On Re-Reading the Prologue to the Rule of St Benedict

Today we begin the second reading of the Rule of St Benedict that occurs during the course of the year. I like the fact that it co-incides with the feast of St Athanasius, about whom I have written extensively in the past (see here or here, for example), because it was his Life of Antony that was to prove so powerful in drawing people to the monastic way of life, and his treatise on the Incarnation of the Word of God that  can be said to inform much of Benedict’s sense of our journeying back to the Father by way of Christ.

One thing that becomes clearer as each year passes is how beautifully Christocentric the Rule is. Today’s passage of the Prologue focuses on the ‘true King, Christ our Lord’ for whom we must fight with ‘the strong and glorious weapons of obedience’. Many people see obedience as a kind of weakness. We all want to be leaders. The idea of listening to another, acting on another’s instructions, is just a teeny bit . . . limp. So, we pick and choose. We will obey in this, but not in that. The vow of obedience may oblige us to obey in all that is not sin, but that still leaves quite a lot of scope for  half-hearted or nominal obedience. (‘O tepidity, I do abhor thee! ‘— Fr Baker) The idea of fighting for Christ with our obedience is an alien notion, because to fight means to risk being wounded, defeated even, and who wants that?

St Antony had to fight the demons who assailed him, and Athanasius leaves us in no doubt what a struggle he had. We have to fight our own demons, and they can be anything from greed to laziness. St Benedict talks of our stripping ourselves of the self-will which encumbers us, weighs us down, holds us back. It can be painful; it makes us vulnerable in ways we never dreamed possible; but it is necessary because it makes us free — free to fight, free to follow. The bright hope of following Christ to glory is held out to us at the very beginning of our monastic life. The tragedy is, we can turn back on the way without necessarily abandoning the cloister. We can refuse to listen, refuse to obey.

Let us pray today for all monks, nuns, oblates and others who find inspiration in the Rule of St Benedict, that the hard labour of obedience may bring us back to the Father, no matter how many siren voices may tempt us astray.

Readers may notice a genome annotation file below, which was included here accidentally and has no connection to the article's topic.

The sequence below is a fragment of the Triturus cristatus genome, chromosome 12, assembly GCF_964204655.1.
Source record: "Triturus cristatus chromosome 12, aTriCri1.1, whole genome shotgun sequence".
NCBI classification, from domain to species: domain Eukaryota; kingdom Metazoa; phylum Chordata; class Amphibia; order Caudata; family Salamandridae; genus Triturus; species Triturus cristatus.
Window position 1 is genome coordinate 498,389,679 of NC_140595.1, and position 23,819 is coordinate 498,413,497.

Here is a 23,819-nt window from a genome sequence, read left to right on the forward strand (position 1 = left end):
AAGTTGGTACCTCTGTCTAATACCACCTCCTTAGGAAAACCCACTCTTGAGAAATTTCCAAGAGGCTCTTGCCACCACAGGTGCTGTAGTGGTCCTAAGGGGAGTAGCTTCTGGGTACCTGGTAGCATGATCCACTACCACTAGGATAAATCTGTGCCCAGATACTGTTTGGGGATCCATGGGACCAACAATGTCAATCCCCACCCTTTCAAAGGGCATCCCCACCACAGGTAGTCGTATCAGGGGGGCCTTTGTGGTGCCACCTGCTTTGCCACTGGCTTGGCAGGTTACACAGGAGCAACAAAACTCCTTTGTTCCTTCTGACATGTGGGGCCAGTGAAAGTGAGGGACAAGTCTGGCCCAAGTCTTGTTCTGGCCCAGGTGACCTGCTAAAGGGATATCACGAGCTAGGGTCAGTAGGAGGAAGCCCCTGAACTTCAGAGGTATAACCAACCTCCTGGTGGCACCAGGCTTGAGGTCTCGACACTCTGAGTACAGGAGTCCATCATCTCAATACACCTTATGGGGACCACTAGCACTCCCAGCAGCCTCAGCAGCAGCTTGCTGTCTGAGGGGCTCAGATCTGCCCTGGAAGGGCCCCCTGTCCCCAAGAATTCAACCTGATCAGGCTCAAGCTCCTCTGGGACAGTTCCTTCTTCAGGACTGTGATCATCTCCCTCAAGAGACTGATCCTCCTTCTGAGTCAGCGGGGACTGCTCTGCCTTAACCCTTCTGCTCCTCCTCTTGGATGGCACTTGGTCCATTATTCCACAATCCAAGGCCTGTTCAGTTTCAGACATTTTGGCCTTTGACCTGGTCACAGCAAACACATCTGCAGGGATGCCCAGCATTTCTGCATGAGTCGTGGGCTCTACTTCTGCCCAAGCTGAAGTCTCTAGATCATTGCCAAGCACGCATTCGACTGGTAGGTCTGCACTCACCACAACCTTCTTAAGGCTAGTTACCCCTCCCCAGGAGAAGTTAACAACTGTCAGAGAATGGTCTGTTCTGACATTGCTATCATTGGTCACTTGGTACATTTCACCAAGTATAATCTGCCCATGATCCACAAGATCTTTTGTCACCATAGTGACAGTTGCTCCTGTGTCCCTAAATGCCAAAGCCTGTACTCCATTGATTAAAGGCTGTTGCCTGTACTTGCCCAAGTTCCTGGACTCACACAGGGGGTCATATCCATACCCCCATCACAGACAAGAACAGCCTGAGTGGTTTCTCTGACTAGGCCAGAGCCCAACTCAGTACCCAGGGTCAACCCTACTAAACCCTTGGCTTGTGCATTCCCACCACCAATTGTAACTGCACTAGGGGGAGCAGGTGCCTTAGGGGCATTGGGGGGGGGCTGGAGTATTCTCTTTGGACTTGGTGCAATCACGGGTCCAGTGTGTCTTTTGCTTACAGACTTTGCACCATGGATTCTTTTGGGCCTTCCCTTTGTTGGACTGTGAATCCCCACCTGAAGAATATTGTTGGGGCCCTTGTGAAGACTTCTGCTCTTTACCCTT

6 thoughts on “On Re-Reading the Prologue to the Rule of St Benedict”

  1. Fighting our own demons – like St Antony, reminds me of the former TV concentration so popular in the sixties and seventies of ‘All In Wrestling’. Normally, one good guy up against a much larger, generally masked bad guy. Perhaps a metaphor for the inner fight that we have daily in our lives to over come the darkness that can creep into our lives if we’re not vigilant and fight it off.

    Sometimes the words of Jesus to Satan are appropriate today #Get thee behind me Satan’

    As a flawed human being, I know that I’ve used it on occasion and no doubt will do so again in the future. But I thank God for the words and intention to use them to keep me closer to him than I otherwise might be.

  2. I recently bought a copy of your translation of the rule, and although I started to pick it up from the right day in the year, today marks the start of my journey trying to pray with it from the beginning. Your comments on the passage for today are very helpful. I know at least some of my demons, but fighting them is hard and a daily battle. I look forward to the days when you can shed light on the rule in your daily comment, it was one such post that led me to buy the book ! Thank you for your work/ guidance and inspiration.

  3. A magnificent vision.
    Thank you.
    How I wish I could share more in monastic life but God has led me down a different path.
    I have always taken inspiration from the brave path of vocations such as yours.

  4. A beautifully concise explanation of what St Benedict expected from his followers. Also a wonderful encouragement to the monastic life. Bless you and the rest of your Sisters in God. The Peace of the Lord be with you.

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